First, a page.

Finally, a taste test or trial run may be the best way for a planner to personally ensure the quality of the caterer.
“If you’re trying to get to know someone and their brand, let them serve you the food,” said Butler. “Let them interact with you and see how the food tastes.”
However, sometimes when planning an event, it’s simply not possible to taste the food or meet with the caterers in person. This can sometimes occur with destination meetings or events. In this case, reviews, references and recommendations are essential. Destination management companies and convention and visitor bureaus can provide these.
“I don’t do it very often, but if I cannot possibly taste the food, then I lean on strong
recommendations from reputable people,” said Mel Park, founder of Melissa Park Events, a global end-to-end events management company.
Bringing the Wow Factor
Planners often know what to expect when they use in-house caterers because some set limits to the services and products they provide. However, external caterers provide planners with opportunities for providing memorable meals to their attendees.
“When I’m using an external caterer, I really want a partner in this; and I really want them to push their creativity into the program based on what they know works and based on the feedback,” said Park.
Collaborating with an external planner can elevate an event because external caterers often have lots of experience and variety under their belt, meaning they’re up to date on the industry’s trends and popular foods. delicious, visually appealing food that’s infrequently served or has the potential to delight all who attend.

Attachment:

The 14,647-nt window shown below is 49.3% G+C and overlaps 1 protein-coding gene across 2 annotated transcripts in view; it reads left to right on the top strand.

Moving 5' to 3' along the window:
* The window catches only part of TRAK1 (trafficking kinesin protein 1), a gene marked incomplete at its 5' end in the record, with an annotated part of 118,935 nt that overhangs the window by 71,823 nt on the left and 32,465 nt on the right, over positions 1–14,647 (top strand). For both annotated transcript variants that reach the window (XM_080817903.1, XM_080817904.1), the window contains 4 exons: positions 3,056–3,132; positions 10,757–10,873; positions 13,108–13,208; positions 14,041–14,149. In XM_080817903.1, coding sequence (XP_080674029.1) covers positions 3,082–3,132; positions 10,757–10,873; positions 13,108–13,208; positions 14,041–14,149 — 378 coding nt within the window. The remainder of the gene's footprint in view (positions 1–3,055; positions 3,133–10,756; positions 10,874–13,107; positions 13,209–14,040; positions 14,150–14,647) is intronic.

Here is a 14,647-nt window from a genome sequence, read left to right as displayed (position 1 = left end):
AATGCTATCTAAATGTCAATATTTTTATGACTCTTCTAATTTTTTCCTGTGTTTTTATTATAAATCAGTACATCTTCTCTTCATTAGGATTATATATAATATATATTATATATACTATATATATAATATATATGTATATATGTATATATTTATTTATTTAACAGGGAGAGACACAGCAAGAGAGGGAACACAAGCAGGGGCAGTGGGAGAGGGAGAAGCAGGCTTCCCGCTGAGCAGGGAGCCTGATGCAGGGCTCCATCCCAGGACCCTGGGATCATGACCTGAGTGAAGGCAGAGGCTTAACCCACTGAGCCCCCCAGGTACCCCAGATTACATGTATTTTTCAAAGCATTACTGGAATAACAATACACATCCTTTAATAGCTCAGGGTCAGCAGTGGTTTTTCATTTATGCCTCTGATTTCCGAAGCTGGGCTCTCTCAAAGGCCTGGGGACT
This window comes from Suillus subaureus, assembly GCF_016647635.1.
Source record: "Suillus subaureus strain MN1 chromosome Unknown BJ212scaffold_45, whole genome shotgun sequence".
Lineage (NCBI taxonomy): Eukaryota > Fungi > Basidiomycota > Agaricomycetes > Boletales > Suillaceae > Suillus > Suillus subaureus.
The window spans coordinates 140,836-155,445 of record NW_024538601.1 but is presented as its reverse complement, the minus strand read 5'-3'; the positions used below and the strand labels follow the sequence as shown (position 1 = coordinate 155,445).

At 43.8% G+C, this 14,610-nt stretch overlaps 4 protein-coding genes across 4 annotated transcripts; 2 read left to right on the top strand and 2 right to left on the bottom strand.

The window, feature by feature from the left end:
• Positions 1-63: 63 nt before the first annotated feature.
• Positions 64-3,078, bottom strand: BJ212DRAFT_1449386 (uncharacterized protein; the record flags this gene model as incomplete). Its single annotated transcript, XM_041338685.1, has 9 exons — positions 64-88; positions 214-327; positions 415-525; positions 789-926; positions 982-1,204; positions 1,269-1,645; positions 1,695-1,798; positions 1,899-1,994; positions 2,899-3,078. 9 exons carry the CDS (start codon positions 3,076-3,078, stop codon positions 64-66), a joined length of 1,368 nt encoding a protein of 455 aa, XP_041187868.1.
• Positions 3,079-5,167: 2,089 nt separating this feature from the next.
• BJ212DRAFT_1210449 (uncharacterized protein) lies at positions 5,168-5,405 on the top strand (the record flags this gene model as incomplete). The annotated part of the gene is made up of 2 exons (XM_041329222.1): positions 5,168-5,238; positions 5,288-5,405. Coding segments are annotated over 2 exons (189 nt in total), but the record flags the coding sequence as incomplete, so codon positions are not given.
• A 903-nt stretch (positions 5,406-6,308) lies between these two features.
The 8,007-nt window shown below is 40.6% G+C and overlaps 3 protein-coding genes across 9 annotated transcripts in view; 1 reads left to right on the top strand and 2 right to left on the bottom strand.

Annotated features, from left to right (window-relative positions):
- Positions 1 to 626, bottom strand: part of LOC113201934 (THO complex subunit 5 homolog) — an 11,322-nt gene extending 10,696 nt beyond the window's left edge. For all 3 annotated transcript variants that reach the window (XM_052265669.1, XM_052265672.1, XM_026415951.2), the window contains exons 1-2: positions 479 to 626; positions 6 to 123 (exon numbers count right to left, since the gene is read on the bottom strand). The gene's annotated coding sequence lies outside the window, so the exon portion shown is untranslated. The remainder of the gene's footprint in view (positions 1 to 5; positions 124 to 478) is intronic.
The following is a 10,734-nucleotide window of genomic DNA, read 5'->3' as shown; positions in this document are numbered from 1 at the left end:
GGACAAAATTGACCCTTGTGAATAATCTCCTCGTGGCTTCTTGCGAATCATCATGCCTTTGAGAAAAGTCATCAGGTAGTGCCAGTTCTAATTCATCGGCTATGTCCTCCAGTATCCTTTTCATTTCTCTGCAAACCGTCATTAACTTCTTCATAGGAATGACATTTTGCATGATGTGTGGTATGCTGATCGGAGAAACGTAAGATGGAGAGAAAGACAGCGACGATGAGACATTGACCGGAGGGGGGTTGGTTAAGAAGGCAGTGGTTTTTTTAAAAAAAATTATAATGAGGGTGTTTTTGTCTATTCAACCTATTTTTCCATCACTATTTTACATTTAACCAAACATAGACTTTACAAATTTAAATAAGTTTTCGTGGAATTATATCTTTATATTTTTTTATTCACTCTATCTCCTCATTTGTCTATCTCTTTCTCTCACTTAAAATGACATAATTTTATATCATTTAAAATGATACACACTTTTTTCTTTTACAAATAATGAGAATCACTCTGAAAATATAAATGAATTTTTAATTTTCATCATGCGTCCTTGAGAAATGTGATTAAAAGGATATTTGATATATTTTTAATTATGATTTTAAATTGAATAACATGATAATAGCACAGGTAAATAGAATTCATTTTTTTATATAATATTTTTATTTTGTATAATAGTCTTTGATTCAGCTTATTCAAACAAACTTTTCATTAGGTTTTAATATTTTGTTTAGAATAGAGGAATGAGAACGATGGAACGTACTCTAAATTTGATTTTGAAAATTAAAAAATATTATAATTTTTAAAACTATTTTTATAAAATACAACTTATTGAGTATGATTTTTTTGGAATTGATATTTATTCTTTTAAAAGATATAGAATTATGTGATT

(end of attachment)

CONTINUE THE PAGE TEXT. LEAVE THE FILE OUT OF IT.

“Generally speaking, the uniqueness of the event is more interesting when you’re bringing in an off-premises catering company because you have the ability to be a lot more innovative and creative with the end result of the event,” said Bancalari.
According to Bancalari, this creativity can be especially important when it comes to meetings. While attendees are being shuffled from meeting to meeting, something as simple as a snack break with brightly colored, healthy and delicious options can break up the day in a positive way. Finding a caterer that presents appealing, brightly colored and creative snack bars or breakfast buffets can ensure a meeting’s success.
Bancalari said that for attendees “that creative factor really becomes a big variable, because they do go to so many meetings that aren’t memorable.”
It may seem like a no-brainer, but staying organized is especially important when hiring outside catering companies because the additional factors to consider also bring countless opportunities for things to go awry.
It’s important to keep little details in mind. Sometimes the things planners take for granted with in-house caterers can lead an event to unravel. Asking about easily overlooked items such as the uniform of a catering company’s waitstaff or whether they will provide soft drinks can keep the event from being thrown off course.
A client’s budget can determine which company or menu items to go with, but with external caterers there may be additional costs to look out for, such as delivery fees or additional waitstaff charges. Park recommends verifying the budget with the caterer up front to make sure there are no surprises.
Timelines are important as well. Planning an event as far in advance as possible ensures that you’re able to select the caterer that’s right for the event rather than the only company that’s available. At least six months to a year out is ideal for corporate events.
To keep everything in line, Bancalari recommends checklists and color-coding, so all the responsibilities, dates and logistics are clearly outlined up front, and so the small, crucial details don’t get lost.